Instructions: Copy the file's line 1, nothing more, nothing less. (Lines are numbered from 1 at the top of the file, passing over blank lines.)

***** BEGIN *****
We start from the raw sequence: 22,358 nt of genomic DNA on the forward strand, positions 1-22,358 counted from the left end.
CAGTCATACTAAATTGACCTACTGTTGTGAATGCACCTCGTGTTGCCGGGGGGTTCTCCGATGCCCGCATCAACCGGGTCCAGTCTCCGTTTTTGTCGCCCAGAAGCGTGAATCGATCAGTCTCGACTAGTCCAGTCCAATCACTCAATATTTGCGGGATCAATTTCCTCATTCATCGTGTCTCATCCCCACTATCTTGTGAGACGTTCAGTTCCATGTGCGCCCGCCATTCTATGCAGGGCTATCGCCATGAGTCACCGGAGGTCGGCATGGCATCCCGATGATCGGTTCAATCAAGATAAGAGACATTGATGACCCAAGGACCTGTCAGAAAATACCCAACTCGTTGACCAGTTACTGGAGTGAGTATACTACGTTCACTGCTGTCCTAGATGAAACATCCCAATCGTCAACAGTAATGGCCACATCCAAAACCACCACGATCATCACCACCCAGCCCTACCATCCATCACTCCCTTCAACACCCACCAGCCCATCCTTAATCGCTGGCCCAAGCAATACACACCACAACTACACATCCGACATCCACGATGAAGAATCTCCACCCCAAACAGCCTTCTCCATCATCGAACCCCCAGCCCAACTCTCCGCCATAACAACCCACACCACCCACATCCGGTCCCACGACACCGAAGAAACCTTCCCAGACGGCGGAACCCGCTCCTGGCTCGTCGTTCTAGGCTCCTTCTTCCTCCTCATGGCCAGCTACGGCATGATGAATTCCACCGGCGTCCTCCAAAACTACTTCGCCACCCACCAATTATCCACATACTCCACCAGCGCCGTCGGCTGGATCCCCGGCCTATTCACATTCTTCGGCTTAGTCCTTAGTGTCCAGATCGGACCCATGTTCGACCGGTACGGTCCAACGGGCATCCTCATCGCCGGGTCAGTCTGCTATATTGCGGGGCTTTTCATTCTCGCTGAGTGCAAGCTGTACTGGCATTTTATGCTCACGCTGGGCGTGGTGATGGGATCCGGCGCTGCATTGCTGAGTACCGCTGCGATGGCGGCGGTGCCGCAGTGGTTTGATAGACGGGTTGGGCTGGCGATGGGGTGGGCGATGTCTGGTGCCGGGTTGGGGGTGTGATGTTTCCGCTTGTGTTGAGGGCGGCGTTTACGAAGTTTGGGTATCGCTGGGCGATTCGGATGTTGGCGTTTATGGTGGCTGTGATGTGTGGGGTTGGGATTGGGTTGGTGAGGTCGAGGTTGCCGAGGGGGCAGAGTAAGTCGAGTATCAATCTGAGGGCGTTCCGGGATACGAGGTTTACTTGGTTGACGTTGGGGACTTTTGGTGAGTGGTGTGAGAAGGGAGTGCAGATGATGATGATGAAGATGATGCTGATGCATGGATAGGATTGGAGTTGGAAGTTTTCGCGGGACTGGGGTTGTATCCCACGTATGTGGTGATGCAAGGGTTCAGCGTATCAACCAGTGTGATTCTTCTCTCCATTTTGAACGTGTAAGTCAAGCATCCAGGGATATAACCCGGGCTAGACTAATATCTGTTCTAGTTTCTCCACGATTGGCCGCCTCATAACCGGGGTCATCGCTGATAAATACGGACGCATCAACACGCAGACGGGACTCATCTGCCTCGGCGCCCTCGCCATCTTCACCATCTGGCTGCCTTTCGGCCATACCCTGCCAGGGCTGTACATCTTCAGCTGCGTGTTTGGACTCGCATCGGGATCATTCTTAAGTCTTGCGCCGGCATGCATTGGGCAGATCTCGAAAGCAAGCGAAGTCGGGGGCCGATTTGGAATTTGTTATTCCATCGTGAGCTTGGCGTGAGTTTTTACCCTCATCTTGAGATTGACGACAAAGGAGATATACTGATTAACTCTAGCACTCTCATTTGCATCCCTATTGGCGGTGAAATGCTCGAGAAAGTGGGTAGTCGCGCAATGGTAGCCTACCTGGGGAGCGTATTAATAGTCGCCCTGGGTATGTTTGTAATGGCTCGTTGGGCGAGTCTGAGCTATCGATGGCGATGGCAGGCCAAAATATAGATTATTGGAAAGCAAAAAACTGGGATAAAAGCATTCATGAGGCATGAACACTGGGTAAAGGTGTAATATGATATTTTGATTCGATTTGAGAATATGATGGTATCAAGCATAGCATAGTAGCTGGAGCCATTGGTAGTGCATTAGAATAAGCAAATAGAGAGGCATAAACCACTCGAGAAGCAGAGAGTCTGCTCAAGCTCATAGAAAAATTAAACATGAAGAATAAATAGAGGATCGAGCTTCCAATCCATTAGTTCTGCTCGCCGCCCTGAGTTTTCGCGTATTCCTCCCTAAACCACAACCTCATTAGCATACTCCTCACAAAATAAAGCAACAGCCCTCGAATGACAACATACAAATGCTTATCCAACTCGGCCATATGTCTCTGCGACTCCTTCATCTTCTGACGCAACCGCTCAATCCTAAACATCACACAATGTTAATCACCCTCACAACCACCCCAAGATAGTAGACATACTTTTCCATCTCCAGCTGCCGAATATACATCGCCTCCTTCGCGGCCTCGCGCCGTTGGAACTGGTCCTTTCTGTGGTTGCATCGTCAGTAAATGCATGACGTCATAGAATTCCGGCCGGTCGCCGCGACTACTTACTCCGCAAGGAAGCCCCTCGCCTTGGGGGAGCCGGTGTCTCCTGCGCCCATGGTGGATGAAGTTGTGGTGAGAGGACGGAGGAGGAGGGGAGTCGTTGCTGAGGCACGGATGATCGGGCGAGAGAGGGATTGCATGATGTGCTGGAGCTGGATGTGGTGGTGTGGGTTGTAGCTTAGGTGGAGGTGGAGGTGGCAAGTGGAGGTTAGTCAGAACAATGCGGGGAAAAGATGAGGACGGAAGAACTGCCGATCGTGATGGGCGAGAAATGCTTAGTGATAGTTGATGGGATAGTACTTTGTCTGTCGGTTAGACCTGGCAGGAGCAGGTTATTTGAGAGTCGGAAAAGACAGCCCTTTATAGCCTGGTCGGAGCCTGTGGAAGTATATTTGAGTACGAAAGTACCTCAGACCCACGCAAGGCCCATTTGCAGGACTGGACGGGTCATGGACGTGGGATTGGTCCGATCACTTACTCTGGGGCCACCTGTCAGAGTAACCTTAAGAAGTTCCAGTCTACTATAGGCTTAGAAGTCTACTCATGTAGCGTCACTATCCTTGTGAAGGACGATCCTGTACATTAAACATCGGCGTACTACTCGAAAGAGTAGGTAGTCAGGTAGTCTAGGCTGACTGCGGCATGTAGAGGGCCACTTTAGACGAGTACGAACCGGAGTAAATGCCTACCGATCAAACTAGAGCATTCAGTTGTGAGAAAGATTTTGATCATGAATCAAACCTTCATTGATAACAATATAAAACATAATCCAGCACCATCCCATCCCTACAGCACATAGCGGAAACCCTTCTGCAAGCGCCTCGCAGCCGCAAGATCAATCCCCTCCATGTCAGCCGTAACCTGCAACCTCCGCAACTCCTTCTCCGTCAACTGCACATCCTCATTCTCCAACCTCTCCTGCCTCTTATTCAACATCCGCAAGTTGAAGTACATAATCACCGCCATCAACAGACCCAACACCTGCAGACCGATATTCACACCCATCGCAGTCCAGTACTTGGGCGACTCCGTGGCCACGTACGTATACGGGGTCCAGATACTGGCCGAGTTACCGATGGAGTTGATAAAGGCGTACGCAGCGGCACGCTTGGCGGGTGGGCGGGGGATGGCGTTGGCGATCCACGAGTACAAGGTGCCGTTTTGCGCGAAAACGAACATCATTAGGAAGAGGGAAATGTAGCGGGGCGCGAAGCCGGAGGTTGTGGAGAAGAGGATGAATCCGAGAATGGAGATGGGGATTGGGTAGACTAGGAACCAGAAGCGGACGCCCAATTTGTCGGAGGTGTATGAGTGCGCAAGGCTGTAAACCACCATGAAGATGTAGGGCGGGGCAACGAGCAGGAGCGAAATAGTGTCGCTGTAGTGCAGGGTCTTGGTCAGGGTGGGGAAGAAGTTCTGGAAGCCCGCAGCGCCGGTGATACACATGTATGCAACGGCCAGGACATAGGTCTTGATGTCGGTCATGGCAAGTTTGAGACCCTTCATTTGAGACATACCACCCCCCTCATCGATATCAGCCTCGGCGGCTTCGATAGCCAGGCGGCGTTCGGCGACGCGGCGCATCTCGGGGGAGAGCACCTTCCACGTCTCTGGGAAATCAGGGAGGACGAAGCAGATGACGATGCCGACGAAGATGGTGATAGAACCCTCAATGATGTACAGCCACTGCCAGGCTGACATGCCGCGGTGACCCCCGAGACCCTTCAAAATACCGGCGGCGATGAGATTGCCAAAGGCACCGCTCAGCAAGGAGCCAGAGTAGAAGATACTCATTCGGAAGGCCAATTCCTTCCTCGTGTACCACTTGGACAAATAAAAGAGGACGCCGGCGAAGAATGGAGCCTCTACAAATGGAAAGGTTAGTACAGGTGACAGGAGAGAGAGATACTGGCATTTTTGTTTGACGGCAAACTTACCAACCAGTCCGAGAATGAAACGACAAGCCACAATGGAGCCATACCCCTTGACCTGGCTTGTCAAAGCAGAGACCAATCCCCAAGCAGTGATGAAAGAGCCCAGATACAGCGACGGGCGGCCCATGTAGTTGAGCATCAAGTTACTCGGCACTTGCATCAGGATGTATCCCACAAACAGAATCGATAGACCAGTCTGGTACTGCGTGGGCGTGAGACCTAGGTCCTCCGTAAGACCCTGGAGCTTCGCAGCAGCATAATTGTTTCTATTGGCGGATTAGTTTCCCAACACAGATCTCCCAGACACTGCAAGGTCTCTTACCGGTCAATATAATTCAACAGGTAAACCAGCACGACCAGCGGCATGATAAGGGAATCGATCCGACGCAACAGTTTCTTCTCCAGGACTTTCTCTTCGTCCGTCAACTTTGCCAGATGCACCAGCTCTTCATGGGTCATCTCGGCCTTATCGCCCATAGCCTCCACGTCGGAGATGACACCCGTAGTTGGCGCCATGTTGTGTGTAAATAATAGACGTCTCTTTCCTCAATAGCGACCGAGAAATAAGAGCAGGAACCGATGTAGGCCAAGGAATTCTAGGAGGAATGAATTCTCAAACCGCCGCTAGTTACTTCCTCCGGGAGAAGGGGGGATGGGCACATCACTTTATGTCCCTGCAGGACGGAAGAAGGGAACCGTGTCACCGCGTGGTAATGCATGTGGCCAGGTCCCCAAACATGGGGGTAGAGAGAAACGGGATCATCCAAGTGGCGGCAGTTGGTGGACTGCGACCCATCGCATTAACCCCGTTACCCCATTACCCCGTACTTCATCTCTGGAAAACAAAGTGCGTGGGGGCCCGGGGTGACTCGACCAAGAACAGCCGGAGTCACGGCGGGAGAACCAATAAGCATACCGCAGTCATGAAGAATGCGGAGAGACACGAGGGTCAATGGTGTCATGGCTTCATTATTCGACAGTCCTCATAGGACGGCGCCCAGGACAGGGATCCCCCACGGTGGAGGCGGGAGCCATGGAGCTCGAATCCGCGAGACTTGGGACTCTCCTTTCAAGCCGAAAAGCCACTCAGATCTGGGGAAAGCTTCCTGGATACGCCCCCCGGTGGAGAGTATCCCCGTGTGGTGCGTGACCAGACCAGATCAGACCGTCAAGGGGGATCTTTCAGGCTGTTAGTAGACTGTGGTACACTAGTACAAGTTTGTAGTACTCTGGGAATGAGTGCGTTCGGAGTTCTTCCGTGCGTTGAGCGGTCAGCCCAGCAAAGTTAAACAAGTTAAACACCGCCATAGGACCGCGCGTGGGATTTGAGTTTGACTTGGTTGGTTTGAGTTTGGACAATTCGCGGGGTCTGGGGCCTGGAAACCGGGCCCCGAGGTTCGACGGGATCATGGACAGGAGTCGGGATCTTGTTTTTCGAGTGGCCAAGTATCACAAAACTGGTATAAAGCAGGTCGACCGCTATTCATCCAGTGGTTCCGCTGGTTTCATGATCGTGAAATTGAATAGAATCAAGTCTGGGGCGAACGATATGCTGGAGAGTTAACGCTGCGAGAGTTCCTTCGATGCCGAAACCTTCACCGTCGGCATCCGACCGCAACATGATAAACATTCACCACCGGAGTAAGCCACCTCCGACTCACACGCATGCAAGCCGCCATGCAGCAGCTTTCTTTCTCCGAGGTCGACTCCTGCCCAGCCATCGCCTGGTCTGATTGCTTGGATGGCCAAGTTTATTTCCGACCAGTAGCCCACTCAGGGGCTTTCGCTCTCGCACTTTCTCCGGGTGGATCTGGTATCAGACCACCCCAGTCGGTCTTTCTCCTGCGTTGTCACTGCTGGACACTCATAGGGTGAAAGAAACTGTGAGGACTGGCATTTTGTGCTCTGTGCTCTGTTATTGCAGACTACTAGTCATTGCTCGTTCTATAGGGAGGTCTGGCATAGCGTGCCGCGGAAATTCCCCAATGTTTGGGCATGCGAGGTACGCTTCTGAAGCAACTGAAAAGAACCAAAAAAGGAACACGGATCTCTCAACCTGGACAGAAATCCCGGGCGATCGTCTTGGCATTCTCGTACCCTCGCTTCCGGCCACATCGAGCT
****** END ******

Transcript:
We start from the raw sequence: 22,358 nt of genomic DNA on the forward strand, positions 1-22,358 counted from the left end.